Lifestyle, Obesity, and Insulin Resistance
The prevention of diabetes is an urgent worldwide public health concern. The period preceding onset of type 2 diabetes is typically characterized by obesity and insulin resistance induced by overeating and physical inactivity. In the 1970s, Belloc and Breslow (1) presented evidence that physical health is associated with the following seven favorable habits: sleeping 7–8 h, eating breakfast almost every day, avoiding eating between meals, maintaining a desirable weight with respect to height, participating in active sports, limiting alcohol intake, and avoiding smoking cigarettes. We studied the relationships between unhealthy habits and the presence of obesity and insulin resistance.
Subjects consulting the health care center at the First Red Cross Hospital of Kyoto from 1998 to 1999 were recruited. The protocol was approved by the ethics committees of our hospitals. A physical examination, routine biochemical screening tests, and a 75-g oral glucose tolerance test including plasma insulin measurements were performed. We studied 453 subjects (321 men and 131 women, aged 53 ± 10 years). Subjects were free from diabetes and had a BMI of 23.4 ± 3.0. Data were gathered from a self-administered questionnaire completed by all subjects. Habitual patterns were deduced from answers on the questionnaire concerning eating (time spent eating a meal and regularity of meals, including breakfast) and sleep (bedtime and duration of sleep). Obesity was defined as BMI ≥25 kg/m2. Insulin resistance was determined using the R value of the homeostasis model assessment (HOMA) of Matthews et al. (2) and was defined as an HOMA-IR ≥2.0. Logistic regression was used to evaluate associations between lifestyle data and obesity or insulin resistance.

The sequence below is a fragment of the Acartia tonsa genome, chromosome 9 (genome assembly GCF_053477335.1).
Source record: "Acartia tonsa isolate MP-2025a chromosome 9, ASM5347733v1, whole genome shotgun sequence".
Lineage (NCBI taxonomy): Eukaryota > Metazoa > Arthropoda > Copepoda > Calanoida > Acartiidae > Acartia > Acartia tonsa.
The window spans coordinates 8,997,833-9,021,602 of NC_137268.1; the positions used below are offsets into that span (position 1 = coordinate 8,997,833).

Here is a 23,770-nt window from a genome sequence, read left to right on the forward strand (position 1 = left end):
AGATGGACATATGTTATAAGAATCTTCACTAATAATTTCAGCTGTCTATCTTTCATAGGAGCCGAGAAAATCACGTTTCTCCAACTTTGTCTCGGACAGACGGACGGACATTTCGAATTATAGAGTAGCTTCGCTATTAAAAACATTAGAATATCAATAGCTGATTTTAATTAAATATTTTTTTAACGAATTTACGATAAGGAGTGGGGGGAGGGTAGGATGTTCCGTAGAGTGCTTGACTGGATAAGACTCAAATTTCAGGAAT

Subjects who ate quickly had 1.8 times the risk for obesity and 1.5 times the risk for insulin resistance compared with subjects who ate more slowly (Table 1). Irregularities in the amount of meals eaten daily (e.g., eating more or fewer than three meals a day or eating between meals) was also associated with increased risk for both obesity and insulin resistance. Skipping breakfast was relatively common among men and carried an increased risk of obesity. As for sleep, sleeplessness beyond midnight and sleeping <6 h were both significant risk factors for obesity, whereas only insufficient amounts of sleep was a significant risk factor for insulin resistance.
Breslow’s seven favorable habits appeared to show promise for the prevention of type 2 diabetes as well as for the promotion of overall physical health. In our study, erratic eating, skipping breakfast, eating between meals, and insufficient sleep (<6 h) were associated with obesity and insulin resistance. Whereas caloric restriction and physical exercise have obvious importance, we stress that actively promoting healthy habits concerning eating and sleeping should be considered for the prevention of obesity and insulin resistance. Individual lifestyle patterns should be analyzed to identify situations in which altering personal habits can counteract obesity, prevent type 2 diabetes, and promote overall good health.
Address correspondence to Hirofumi Shigeta, MD, Department of Internal Medicine, Shyakaihoken Kobe Central Hospital, 2-1-1 Sohyama-cho, Kita-ku, Kobe 651-1145, Japan. E-mail:.